VET Blockchain Digital Passport Opens Doors to Trillion Dollar Market…What about Human Passports?
On December 9th, the European Parliament (EP) and the European Council (EC) reached an agreement on a new law, known as the “New Battery Law,” which aims to establish environmental requirements for batteries throughout their entire lifespan.
This law, referred to as the Battery Act, seeks to create a circular economy by evaluating all stages of battery production, from design to disposal.
Achille Variati, the EP’s rapporteur, expressed approval for the draft law, stating that it would be beneficial for both: the economy and the environment. Variati also mentioned that batteries are becoming more efficient and easier to handle.
“Our main goal is to create a robust EU recycling sector for mainly lithium and a strong industrial sector. It will be important for the energy transition and autonomy of Europe in the coming years. These measures could even become a global benchmark for the world battery market,” the rapporteur added.
In fact, on December 29th, a researcher at VeChain named @eisenreich tweeted an image of an editorial from VeChain that discussed key points of an upcoming battery bill. The proposal stated that electric vehicle (EV) batteries, industrial rechargeable batteries, and LMT batteries with a capacity greater than 2kWh must be labeled with a carbon footprint declaration.
The new battery bill includes provisions for a required “minimum recovery rate for reuse” for various types of batteries, including those used in light vehicles and portable devices.
The bill also mandates that battery manufacturers must reuse a certain amount of lead (85%), nickel (6%), cobalt (16%), and lithium (6%) from consumer and manufacturing waste in the production of new batteries, in order to promote the return of recyclable materials to the economy.
Additionally, the bill calls for the implementation of labels, QR codes, and digital battery passports to provide information about batteries, such as their recyclable content, performance, capacity, and chemical composition.
These digital battery passports are intended to provide consumers with more transparency and help to ensure the responsible use and disposal of batteries.
The VET blockchain presents a major opportunity
According to the new law, the regulation will take effect within the next 48 months. In addition, all electric vehicle batteries that are sold must have a digital record and battery passport. This ‘passport’ will enable manufacturers and authorities to track the carbon footprint of these batteries.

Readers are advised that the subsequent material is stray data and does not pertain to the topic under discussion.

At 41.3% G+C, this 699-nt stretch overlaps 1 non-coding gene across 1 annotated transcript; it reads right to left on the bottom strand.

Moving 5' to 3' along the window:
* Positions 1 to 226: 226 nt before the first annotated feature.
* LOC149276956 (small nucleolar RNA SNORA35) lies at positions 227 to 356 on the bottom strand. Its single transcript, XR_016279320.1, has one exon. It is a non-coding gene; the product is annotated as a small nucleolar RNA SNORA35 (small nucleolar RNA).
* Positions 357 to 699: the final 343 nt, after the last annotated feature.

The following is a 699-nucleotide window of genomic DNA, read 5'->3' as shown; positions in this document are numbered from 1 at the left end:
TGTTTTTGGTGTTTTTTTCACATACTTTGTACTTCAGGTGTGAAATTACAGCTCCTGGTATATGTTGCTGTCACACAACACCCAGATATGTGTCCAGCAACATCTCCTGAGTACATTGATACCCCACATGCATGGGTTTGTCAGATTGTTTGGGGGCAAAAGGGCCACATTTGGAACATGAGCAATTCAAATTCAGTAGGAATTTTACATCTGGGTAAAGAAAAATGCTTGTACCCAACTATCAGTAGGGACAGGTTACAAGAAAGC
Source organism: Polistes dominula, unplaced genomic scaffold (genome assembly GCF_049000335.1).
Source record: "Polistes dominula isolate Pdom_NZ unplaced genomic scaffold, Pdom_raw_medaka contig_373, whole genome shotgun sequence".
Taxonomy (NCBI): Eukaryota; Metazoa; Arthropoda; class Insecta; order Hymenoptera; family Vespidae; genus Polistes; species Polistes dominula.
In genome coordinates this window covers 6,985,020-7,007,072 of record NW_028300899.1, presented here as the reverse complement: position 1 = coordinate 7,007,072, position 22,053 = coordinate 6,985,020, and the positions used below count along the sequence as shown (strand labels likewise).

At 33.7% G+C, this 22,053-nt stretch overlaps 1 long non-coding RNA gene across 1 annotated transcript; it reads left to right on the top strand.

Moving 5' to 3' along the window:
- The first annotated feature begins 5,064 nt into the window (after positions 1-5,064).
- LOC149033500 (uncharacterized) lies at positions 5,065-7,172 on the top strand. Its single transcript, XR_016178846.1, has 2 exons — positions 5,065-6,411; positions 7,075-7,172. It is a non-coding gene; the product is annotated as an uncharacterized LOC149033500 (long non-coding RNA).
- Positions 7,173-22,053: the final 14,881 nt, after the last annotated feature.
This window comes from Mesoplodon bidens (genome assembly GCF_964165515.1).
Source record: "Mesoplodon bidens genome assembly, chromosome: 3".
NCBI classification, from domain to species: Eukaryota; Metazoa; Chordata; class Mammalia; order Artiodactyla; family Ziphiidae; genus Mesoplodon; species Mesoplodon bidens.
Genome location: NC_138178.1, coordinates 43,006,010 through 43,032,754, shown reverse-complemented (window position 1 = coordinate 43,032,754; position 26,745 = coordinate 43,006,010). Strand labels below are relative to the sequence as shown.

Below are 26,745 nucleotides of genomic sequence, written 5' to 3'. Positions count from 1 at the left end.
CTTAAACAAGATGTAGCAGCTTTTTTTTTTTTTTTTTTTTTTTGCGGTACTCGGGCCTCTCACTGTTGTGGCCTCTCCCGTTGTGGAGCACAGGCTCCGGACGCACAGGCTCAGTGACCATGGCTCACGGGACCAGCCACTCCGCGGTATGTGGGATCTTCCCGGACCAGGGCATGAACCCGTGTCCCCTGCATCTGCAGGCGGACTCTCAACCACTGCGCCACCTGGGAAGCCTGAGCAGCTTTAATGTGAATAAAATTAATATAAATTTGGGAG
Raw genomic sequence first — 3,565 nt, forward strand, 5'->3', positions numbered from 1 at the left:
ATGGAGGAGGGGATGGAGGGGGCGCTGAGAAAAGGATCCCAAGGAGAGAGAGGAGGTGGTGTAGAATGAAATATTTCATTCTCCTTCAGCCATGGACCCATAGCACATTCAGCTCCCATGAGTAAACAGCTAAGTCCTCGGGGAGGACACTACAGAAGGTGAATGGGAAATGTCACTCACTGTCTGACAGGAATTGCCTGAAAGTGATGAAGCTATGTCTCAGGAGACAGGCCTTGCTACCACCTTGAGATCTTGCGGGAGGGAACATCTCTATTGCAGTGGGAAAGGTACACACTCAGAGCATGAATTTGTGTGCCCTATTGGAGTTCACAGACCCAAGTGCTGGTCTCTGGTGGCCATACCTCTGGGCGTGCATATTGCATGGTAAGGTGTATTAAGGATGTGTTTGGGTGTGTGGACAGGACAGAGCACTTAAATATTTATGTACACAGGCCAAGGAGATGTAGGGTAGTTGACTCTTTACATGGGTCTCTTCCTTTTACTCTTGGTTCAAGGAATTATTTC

There is no doubt that this bill presents a good opportunity for VeChain, as battery manufacturers can store their battery’s digital passport on the VET blockchain. To comply with the new requirements, these manufacturers will need to use blockchain technology to track their carbon footprint.
The EU is reportedly planning to set a new carbon footprint threshold for battery manufacturers by 2027. An editorial from VeChain explained, “By using VeChain technology, manufacturers can store key data for a battery’s life cycle on the blockchain. In addition, the blockchain will enable the tracking, recycling and disposal of used batteries.”
It is important to note that the new battery law is a provisional agreement between the European Parliament (EP) and the European Council (EC). So, in order for the law to be formally enacted, both parties must give their approval.
It is clear that the content of the bill has been finalized, but full implementation is still pending. Both the EP and EC will need to come to a final agreement in order for the law to be fully implemented.
With this in mind, one can say that the rise of this new law and the need to apply blockchain technology for it to succeed is a major eye-opener that can lead to amazing new projects and ideas. For instance, creating an actual passport that can immensely facilitate the check-in process and store all info on the blockchain is crucial at this point, for not only will it be easier to use, but definitely more safe and secure.
There is no doubt that several companies and startups are working on the advancement of human digital identity using Blockchain technology. However, there is still a long way to go, and one can only hope that someday, in the near future, human beings will have a different passport in hand and travel processes will be made easier.